Nephron sparing surgery: A single institution experience.
ABSTRACT To report our experience in managing various benign and malignant renal tumors with nephron-sparing surgery.
Records of patients who underwent nephron-sparing surgery (NSS) either through open or laparoscopic approach between May 1997 and June 2006 at our institution were reviewed. Patient and tumor-related characteristics, treatment modality and complications were noted.
There were 26 patients (29 renal units), including three with bilateral lesions who underwent nephron-sparing surgery. Mean age at surgery was 47.0 years (range 16-67 years). Mean tumor size was 4.7 cm (range 2-7.5 cm). Mean warm ischemia time was 41 min and 32.5 min, operative time 158 min and 186 min and blood loss 200ml and 85 ml in open (n=24) and laparoscopic approach (n=2) respectively. Complications were seen in five (19.2%) patients of whom two had postoperative bleeding requiring nephrectomy in one and angioembolization in another. One patient with persistent urinary leak required intervention. Local wound infection in one patient and incisional hernia in another were surgically managed. Histopathological profile revealed 13 (44.8%) benign lesions which included angiomyolipoma (eight), simple cyst (two), cortical adenoma (one), metanephric adenoma (one) and myelolipoma (one). The remaining 16 (55.2%) malignant lesions included renal cell carcinoma (15) and metastatic adenocarcinoma (one). At a mean follow-up of 38.6 months (range 1-91) no patient had local recurrence or distant metastasis. Cancer-specific survival was 100% and overall survival was 92.3%.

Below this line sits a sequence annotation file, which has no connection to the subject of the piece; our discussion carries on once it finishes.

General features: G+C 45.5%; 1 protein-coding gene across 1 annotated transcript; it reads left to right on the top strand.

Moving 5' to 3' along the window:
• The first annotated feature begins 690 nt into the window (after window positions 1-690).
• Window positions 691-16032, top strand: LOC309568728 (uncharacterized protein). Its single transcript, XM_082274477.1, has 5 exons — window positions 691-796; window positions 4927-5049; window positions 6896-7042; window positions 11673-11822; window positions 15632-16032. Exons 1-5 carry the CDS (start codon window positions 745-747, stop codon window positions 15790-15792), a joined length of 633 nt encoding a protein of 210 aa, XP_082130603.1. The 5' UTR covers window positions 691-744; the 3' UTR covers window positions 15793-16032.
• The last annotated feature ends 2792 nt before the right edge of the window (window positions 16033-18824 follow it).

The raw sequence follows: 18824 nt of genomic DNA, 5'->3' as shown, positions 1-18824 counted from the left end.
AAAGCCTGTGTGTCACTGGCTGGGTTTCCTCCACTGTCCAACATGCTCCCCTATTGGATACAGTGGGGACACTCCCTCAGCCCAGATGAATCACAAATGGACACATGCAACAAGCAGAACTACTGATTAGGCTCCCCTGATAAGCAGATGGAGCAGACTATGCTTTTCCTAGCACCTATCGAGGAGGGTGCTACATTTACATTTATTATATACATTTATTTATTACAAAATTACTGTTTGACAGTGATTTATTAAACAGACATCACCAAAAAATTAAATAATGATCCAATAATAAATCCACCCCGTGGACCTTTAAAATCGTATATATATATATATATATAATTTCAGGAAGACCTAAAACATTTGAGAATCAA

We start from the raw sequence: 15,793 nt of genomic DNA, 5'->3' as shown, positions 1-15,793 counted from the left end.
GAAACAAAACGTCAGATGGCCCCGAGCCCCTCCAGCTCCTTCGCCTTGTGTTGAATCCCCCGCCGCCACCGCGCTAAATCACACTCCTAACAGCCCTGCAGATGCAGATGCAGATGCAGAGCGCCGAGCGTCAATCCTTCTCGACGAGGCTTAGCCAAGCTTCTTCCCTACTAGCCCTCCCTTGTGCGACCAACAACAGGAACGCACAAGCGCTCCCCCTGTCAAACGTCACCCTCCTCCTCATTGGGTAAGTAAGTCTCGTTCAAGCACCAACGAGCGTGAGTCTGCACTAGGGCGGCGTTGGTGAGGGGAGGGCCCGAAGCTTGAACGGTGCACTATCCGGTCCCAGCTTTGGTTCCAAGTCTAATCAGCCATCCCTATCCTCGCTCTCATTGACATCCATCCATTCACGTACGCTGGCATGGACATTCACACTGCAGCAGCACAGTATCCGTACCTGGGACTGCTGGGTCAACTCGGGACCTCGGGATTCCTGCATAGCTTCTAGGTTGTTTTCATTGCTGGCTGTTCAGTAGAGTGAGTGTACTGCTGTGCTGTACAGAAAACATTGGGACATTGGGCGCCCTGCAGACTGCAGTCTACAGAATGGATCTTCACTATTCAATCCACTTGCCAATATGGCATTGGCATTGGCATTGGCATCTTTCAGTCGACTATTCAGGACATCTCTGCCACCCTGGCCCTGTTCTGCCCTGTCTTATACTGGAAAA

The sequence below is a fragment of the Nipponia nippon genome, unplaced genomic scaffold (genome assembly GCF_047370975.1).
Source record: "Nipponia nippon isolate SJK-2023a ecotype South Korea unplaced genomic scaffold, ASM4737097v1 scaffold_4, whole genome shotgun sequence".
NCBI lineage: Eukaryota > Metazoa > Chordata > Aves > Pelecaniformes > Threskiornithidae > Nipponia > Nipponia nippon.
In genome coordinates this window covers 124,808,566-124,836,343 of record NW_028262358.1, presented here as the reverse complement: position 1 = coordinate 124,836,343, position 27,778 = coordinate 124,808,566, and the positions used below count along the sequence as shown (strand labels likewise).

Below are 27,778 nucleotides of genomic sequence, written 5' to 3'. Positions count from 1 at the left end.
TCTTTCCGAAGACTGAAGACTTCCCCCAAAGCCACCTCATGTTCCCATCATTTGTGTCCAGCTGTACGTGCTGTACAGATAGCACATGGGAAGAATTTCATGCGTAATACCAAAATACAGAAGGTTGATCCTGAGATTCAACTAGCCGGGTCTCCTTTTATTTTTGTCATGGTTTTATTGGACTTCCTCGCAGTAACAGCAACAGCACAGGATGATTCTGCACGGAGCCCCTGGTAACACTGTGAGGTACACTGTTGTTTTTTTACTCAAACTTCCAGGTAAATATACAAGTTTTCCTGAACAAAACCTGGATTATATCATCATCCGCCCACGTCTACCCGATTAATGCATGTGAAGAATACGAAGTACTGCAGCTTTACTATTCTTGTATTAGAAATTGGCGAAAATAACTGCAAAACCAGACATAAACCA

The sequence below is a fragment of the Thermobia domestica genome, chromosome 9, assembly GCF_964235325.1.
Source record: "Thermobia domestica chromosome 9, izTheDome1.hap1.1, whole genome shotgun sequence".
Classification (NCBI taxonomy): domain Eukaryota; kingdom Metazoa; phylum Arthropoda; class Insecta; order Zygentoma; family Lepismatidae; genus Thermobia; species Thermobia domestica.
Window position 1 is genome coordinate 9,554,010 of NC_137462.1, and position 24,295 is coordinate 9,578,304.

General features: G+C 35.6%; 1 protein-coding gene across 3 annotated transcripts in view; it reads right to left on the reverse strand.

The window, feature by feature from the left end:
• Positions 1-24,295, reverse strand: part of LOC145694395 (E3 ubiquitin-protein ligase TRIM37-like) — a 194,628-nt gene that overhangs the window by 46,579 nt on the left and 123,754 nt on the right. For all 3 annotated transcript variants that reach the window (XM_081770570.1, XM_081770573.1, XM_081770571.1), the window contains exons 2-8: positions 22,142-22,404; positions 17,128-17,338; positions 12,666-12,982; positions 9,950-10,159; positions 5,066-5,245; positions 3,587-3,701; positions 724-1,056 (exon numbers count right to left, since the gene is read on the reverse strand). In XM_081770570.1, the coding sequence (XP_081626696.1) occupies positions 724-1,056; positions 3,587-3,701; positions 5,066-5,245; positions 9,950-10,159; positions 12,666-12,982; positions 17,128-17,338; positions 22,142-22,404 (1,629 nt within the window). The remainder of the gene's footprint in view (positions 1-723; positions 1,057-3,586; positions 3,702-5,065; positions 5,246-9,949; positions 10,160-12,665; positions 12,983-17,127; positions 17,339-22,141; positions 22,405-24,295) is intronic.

Nephron-sparing surgery is a safe and effective alternative to nephrectomy in both benign and malignant lesions of the kidney.
- Indian Journal of Urology 02/2007; 23(1):27-8.
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ABSTRACT: ObjectiveThe aim of the study was to report the experience of National Cancer Institute (NCI), Cairo University, Egypt, in managing various benign and malignant renal tumors with nephron sparing surgery (NSS), and to assess its safety and feasibility. MethodsReviewing the literature for NSS, and records of patients who underwent NSS in the period from January 2000 to December 2009 at National Cancer Institute, Cairo University regarding the patient and tumor related characteristics, the indication for NSS, operative technique, postoperative complications, full histopathological data, and follow up results. ResultsThe total number of patients was 17. Mean age at surgery was 30.7 years (range 1.5–65 years). Five patients had bilateral tumors during surgery. The mean tumor size was 4.5 cm (range 1–9 cm). All patients had normal preoperative kidney functions. Seven patients had an absolute indication for NSS, 6 patients had a relative indication, and 4 patients had an elective indication. All the 5 patients with bilateral tumors underwent bilateral simultaneous surgery. Cold ischemia was used in 8 patients, 1 patient was exposed to warm ischemia, manual compression was used in 2 patients, and no vascular control was applied in 6 patients. Complications were encountered in 2 patients, one of them had urinary leakage which needed reoperation, and the other had subcutaneous hematoma which was treated conservatively. Histopathological analysis revealed Wilm’s tumor (8 patients), angiomyolipoma (4 patients), renal cell carcinoma (4 patients), and hydatid cyst (1 patient). All patients had negative surgical margin. For patients with Wilm’s tumor, the mean follow up was 21.4 months (range 0–94 months), 2 patients had local recurrence, and 1 patient had distant metastasis. For patients with RCC, the mean follow up was 15.3 months (5–33 months), no patients had local recurrence or distant metastasis. All patients had normal kidney functions during postoperative and follow up periods. ConclusionNSS is a feasible safe procedure that can be done with acceptable complications rate and it provides a good solution for patients with bilateral tumors, early localized renal cell carcinoma, and benign tumors. Key wordsnephron sparing surgery (NSS)–renal tumors–evaluationThe Chinese-German Journal of Clinical Oncology 01/2011; 10(9):517-522.